Setting Up Docker for Local Development

Learn how to configure the local environment to run Rails on a Docker container in your system.

All the code written in this course and all commands executed are run inside a Docker container. Docker provides a virtual machine of sorts and allows you to replicate, almost exactly, the environment in which we wrote the code (see Why Docker?WhyDocker). If you don’t know anything about Docker, that’s ok. You should learn what you need to know here.

Docker is traditionally used for deploying applications and services to a production environment like AWS, but it can also be used for local development. You’ll need to install Docker, after which we’ll create a series of configuration files that will set up your local Docker container where all the rest of the coding in this course will take place.

Installing Docker

While the main point of Docker is to create a consistent place for us to work, it does require installing it on whatever computer you are using, and that is highly dependent on what that computer is!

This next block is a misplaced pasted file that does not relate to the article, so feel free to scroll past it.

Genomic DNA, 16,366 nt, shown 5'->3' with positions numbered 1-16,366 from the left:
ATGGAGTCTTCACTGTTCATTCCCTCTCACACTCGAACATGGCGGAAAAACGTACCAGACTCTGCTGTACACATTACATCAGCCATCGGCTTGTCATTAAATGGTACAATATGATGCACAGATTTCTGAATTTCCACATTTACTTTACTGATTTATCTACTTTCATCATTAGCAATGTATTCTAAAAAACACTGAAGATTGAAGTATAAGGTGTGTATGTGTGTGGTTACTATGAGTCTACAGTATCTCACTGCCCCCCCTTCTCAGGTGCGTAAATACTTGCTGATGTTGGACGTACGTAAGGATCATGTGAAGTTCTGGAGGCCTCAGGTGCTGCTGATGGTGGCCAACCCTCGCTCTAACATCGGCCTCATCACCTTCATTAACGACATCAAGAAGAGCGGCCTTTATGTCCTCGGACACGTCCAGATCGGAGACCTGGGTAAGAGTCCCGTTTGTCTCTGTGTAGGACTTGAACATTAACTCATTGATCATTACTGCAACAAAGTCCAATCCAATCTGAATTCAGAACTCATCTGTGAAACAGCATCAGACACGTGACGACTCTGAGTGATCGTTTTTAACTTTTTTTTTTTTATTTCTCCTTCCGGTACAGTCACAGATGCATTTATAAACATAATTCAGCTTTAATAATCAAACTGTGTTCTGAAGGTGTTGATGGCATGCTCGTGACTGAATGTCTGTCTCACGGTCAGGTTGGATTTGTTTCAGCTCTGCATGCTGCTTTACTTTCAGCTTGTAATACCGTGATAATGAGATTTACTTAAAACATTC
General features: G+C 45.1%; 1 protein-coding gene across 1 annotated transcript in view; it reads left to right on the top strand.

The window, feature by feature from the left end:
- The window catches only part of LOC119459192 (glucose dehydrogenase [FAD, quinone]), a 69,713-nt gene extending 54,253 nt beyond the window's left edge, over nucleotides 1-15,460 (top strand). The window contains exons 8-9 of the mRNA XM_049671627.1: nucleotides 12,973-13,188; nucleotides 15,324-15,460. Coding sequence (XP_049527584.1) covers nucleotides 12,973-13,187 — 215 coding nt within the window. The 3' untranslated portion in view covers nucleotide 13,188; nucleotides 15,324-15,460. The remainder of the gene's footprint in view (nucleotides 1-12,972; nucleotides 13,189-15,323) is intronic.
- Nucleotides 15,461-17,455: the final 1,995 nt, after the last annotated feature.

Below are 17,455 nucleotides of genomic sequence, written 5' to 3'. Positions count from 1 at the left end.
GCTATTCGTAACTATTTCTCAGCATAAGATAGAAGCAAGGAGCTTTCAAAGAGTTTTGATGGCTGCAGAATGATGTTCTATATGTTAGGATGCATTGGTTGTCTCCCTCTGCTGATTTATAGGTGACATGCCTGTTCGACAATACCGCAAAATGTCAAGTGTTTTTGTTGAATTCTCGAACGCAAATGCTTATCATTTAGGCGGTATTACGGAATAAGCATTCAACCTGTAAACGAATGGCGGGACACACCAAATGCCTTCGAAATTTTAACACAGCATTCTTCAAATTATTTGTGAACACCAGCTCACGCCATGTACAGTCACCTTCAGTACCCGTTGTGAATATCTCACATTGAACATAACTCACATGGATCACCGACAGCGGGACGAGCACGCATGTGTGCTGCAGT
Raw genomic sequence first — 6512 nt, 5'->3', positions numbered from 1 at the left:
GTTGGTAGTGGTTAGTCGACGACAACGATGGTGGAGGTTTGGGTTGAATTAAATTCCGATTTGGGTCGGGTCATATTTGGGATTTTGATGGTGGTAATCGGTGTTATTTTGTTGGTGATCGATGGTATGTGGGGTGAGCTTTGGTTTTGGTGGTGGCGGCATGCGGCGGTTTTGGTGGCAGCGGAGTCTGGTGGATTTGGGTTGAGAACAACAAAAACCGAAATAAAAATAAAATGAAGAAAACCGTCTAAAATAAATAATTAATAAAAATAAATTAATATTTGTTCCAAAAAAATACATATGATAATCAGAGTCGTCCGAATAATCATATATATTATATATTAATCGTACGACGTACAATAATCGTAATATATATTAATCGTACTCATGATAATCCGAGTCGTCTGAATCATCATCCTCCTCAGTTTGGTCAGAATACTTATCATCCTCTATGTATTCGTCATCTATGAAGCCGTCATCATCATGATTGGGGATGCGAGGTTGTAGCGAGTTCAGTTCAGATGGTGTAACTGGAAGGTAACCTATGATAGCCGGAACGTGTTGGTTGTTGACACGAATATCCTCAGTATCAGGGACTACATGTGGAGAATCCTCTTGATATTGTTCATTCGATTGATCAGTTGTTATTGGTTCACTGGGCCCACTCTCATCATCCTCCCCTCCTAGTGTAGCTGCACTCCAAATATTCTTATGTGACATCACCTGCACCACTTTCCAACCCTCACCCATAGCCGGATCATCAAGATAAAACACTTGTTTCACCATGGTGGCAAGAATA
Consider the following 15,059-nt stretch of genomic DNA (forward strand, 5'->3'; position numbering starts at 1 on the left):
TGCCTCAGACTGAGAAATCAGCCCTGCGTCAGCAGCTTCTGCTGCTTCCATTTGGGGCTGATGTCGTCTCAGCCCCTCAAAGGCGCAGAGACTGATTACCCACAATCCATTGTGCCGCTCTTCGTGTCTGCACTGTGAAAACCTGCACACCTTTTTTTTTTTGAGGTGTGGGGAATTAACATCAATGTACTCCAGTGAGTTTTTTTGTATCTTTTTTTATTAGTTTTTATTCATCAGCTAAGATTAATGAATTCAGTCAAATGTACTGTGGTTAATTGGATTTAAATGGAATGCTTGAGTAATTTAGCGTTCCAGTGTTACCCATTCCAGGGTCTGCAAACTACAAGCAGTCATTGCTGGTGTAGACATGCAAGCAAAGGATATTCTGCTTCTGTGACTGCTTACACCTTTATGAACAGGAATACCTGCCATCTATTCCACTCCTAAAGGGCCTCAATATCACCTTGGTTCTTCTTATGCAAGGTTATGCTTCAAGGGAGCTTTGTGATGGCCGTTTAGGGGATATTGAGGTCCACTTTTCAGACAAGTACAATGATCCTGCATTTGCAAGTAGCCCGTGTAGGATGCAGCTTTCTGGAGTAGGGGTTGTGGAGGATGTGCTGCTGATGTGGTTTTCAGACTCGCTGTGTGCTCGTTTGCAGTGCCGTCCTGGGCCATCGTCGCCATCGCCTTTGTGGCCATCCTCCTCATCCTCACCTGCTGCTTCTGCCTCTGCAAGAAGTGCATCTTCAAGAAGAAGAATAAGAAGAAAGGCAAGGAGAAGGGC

Rather than try to capture the specific instructions now, you should head to the Docker Desktop page, which should walk you through how to download, install, and run Docker on your computer.

What is Docker?

You can think of Docker as a tool to build and run virtual machines. It’s not exactly that, but the mental model is close enough. There are some terms with Docker that are confusing, but they are critical to understand, especially if you experience problems and need help.

  • Image: A Docker image can be thought of as the computer you might boot. It’s akin to a disk image, and is the set of bytes that has everything you need to run a virtual computer. An image can be started or run with docker start or docker run.
  • Container: A Docker container is an image that’s being executed. It’s a computer that’s running. You can have multiple containers running from a single image. To use an object-oriented metaphor, if an image is a class, then a container is an instance of that class. You can run commands in a container with docker exec.
  • Dockerfile: The Dockerfile file contains instructions on how to build an image. It isn’t sophisticated. Most Dockerfiles are a series of shell invocations to install software packages. If an image is an object-oriented class, the Dockerfile is that class’ source code. An image is built with docker build.
  • Host: You’ll often see Docker documentation refer to “the host”. This is your computer. Wherever you are running Docker, that is the host.

To tie all this together (as in the figure “Docker Concepts” below), a Dockerfile is used to build an image, which is then started to become a container running on your host.

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